(Note: This is part three of a series regarding how your financial makeup should determine your investments. For other posts in the series, see the link at the bottom of the item.)
In the foreword to Jonathan Clements new book The Little Book of Main Street Money (which I highly recommend), my friend William Bernstein writes about Pascal's wager and how it relates to investing.
Pascal's wager is a suggestion posed by the French philosopher Blaise Pascal that even though the existence of God cannot be determined through reason, a person should wager as though God exists. The reason is because the consequences of being wrong with each belief are very different. As Bernstein points out: "If a supreme being doesn't exist, then all the devout has lost is the opportunity to fornicate, imbibe, and skip a lot of dull church services. But if God does exist, then the atheist roasts eternally in hell."
If you have already achieved sufficient wealth to support a quality lifestyle, you face a similar wager. You can focus on the preservation of capital by having a low allocation to risky assets, or you can try to accumulate even more wealth by having a large allocation to risky assets. While it is likely that a high allocation will result in greater wealth, you can be wrong. And the consequences of going from rich to poor are intolerable for most people.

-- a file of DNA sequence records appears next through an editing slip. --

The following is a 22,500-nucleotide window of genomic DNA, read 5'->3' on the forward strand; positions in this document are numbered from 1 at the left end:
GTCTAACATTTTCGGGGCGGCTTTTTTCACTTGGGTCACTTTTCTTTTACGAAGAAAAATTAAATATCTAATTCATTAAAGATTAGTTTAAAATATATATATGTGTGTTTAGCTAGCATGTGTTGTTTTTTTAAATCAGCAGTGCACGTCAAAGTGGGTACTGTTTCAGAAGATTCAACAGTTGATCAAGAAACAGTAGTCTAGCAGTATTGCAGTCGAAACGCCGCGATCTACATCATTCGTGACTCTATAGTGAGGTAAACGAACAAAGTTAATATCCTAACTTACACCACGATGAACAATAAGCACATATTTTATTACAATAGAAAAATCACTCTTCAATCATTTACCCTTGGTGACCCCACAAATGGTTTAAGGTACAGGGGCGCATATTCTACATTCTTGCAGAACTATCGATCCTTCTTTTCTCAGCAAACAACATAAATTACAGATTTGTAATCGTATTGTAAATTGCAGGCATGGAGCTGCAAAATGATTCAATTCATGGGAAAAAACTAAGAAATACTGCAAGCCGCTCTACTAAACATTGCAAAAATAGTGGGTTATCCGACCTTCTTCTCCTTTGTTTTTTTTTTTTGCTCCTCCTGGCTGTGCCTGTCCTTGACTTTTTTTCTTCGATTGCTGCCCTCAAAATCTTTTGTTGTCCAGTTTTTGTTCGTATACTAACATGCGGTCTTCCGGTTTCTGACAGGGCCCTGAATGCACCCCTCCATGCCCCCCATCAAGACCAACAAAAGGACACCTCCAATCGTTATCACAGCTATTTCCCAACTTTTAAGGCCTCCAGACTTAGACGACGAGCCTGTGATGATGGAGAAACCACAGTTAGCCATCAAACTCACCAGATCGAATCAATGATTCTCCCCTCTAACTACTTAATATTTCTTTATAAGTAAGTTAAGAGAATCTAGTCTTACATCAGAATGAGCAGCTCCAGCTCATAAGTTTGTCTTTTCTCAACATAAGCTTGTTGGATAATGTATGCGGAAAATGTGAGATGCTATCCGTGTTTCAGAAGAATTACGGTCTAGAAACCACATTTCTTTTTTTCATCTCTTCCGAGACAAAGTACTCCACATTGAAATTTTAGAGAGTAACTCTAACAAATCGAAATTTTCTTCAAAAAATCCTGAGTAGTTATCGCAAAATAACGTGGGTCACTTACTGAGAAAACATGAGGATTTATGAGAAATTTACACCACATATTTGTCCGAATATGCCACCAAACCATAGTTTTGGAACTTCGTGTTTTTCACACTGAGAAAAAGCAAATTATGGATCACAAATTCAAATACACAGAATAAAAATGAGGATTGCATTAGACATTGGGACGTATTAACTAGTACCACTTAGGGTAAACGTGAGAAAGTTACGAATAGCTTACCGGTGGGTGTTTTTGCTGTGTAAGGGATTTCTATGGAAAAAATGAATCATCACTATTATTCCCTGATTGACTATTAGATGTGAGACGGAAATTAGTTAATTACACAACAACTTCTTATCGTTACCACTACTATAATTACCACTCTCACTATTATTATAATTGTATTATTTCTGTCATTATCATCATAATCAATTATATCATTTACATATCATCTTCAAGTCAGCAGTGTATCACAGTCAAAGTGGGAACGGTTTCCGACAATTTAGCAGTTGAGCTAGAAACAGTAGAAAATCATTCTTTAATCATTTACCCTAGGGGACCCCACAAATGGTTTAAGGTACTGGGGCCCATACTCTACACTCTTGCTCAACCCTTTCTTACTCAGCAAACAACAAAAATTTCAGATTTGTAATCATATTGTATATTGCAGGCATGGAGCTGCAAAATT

The bottom line is that the consequences of decisions must always dominate the probabilities of outcomes. That is why the prudent strategy for investors that have reached the point where their marginal utility of incremental potential wealth is low is to have their portfolios be dominated by high-quality fixed income assets. There are some risks that are just not worth taking.
If you are deciding on which side of Pascal's wager you want to take with your portfolio, I recommend that you consider this important insight from author Nassim Nicholas Taleb, who stated in his wonderful book Fooled by Randomness:
One cannot judge a performance in any given field by the results, but by the costs of the alternative (i.e. if history played out in a different way). Such substitute courses of events are called alternative histories. Clearly the quality of a decision cannot be solely judged based on its outcome, but such a point seems to be voiced only by people who fail (those who succeed attribute their success to the quality of their decision).Follow the series:
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